In the Southern United States, black eyed peas and collard greens receive display sections at the grocery stores due to the overwhelming belief that such a New Year’s Day supper will afford you great fortune in the upcoming year. Apparently, serving peas with cornbread symbolizes gold, while stewing them with tomatoes signifies wealth and health. To take it a step further, some even place a penny or dime inside the pot of peas. The individual who finds the coin on their plate will supposedly be the luckiest of the bunch for the remainder of the year.
Soba noodles are ordinarily eaten just prior to midnight in Japan and the culture suggests that failing to finish the dish will result in poor luck. A tradition that dates back roughly 800 years to the Kamakura period, legend has it that it commenced at one Buddhist temple that offered soba to impoverished people on New Year’s. When the Edo period arrived, these New Year’s noodles became a fixture within the culture, respected by people throughout Japan. To this day, that tradition has carried on, says Karen Davison.
Green Grapes at Midnight
Superstitious people, and those who aren’t necessarily overzealous to put their cooking garb on, can partake in the Spanish tradition of eating 12 grapes when the clock strikes on midnight. Nochevieja (Old Night) begins at the stroke of midnight, as everyone has a bowl of 12 uvas de suerte, or lucky grapes, by their side. A total of 12 bells will ring from the Real Casa de Correos in Madrid, one for each month, broadcasted on live television for the remainder of the residents who could not attend in person. As each two-second spell passes, you must put a new grape in your mouth and attempt to eat all 12 by the time the final bell tolls. Those who succeed will have great luck in el año nuevo (the new year).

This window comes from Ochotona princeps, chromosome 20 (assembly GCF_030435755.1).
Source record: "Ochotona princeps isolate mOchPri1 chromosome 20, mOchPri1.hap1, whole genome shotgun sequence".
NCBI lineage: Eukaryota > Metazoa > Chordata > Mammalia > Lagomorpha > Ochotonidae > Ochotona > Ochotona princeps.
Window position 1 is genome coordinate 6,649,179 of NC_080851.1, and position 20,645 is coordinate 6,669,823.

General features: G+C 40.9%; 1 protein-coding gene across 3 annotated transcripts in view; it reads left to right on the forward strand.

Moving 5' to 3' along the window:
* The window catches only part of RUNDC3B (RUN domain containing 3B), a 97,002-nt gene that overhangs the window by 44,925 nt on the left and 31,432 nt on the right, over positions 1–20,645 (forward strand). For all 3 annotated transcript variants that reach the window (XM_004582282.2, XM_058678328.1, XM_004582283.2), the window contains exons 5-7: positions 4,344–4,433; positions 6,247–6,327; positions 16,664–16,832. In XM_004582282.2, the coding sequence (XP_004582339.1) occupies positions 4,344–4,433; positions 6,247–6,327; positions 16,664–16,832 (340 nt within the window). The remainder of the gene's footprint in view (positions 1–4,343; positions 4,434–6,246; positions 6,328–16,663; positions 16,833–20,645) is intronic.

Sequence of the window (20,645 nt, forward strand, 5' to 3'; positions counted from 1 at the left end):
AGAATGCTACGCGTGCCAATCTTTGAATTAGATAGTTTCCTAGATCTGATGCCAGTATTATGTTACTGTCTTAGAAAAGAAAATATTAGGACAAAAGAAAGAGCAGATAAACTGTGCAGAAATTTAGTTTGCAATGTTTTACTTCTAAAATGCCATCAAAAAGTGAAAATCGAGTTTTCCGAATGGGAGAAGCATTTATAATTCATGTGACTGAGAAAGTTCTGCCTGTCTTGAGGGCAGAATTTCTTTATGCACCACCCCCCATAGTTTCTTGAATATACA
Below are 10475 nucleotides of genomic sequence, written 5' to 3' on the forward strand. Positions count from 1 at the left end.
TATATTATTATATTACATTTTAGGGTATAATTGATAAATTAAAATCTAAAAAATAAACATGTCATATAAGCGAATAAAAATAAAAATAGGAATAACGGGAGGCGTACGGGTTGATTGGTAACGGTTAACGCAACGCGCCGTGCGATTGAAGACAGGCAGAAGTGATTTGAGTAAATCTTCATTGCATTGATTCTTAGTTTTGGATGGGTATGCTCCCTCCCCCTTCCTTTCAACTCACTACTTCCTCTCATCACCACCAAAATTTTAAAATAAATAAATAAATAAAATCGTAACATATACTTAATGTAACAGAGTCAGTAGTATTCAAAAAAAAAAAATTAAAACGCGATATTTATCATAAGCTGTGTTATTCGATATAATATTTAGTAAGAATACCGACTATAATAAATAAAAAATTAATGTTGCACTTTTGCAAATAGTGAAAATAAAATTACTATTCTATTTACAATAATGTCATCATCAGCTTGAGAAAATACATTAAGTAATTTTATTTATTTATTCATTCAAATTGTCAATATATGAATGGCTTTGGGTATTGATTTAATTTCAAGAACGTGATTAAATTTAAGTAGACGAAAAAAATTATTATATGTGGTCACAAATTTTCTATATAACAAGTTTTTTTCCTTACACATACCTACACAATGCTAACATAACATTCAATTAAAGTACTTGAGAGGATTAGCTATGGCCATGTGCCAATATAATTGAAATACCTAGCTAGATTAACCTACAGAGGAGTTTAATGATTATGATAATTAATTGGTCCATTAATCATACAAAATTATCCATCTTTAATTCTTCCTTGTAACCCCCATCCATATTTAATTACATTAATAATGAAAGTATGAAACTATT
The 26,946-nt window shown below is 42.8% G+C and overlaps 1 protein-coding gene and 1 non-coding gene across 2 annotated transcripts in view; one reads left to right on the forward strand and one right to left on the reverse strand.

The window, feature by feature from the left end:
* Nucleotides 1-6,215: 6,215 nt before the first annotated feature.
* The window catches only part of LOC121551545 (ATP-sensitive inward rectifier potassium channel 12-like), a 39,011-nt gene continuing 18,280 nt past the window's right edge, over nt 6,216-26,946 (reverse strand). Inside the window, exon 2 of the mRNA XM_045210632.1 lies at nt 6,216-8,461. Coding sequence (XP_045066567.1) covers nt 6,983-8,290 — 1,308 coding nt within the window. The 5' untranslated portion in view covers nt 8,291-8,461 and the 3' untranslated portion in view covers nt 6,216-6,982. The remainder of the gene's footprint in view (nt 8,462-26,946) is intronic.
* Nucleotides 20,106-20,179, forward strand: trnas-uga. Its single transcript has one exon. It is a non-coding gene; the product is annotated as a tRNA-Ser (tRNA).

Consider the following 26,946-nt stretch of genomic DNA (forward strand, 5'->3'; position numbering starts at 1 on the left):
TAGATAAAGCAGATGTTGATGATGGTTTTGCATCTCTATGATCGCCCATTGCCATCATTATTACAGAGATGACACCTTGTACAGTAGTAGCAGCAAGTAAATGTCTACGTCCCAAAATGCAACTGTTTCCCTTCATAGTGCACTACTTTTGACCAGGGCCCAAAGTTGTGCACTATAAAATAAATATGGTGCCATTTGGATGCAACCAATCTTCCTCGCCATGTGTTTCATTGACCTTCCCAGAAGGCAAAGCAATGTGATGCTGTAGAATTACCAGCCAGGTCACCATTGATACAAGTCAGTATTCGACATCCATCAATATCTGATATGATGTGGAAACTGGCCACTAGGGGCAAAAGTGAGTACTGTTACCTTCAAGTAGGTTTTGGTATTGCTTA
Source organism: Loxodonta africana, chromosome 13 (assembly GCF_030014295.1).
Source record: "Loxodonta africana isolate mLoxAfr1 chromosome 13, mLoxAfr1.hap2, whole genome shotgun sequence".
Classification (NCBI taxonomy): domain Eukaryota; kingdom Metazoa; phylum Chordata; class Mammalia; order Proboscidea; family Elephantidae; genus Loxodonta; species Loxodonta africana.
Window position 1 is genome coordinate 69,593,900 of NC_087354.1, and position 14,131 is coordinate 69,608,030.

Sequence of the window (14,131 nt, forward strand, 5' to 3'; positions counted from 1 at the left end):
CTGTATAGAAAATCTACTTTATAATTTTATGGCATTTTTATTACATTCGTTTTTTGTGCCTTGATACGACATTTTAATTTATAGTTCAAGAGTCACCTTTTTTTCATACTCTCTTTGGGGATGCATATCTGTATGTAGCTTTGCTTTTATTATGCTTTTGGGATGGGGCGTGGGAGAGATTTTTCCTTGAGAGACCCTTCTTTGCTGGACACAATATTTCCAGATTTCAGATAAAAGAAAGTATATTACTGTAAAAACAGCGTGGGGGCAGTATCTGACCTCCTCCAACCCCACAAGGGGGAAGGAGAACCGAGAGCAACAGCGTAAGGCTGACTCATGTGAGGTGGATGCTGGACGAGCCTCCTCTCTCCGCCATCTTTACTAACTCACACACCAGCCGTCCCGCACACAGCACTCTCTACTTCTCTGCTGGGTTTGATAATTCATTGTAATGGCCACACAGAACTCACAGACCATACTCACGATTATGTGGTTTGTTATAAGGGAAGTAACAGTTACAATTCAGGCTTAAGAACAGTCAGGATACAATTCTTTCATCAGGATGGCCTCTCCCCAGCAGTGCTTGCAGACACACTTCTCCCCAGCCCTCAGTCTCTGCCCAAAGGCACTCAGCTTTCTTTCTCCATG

Creamy Rice Pudding
Christmas in Denmark is not complete without risalamande, a cold rice pudding with whipped cream and chopped almonds, topped off with a hot cherry sauce. On the evening of December 24, Danes celebrate Christmas and the pudding is served in a huge bowl, where an entire almond is added. Whoever locates the almond is entitled to a special present, but there have been instances of relatives hiding said almond and watching family members vainly overeat the rich dessert.
A donut filled with jam is referred to as a “Berlin pancake”, a treat that most people in the country crave all year round, especially during New Year’s Eve parties. For every eight donuts filled with jam, tradition insists that you slip mustard into one to disappoint an unlucky guest. Unless you aren’t particularly fond of your visitors, stick to that ratio, says Karen Davison.
Imagine the sweet scent of baked biscuits on Christmas Day. They indicate the beginning of the festive season in the Low Countries and speculoos, the crunchy biscuits made with brown sugar and cinnamon, are gorged all year. Worldwide, the miniature versions are savored with a cup of coffee. The biscuit was first associated with Saint Nicholas Day, a celebration in early December, as children would leave their shoes near the chimney with carrots for Saint Nicholas’s horse and wake up to find biscuits in their place.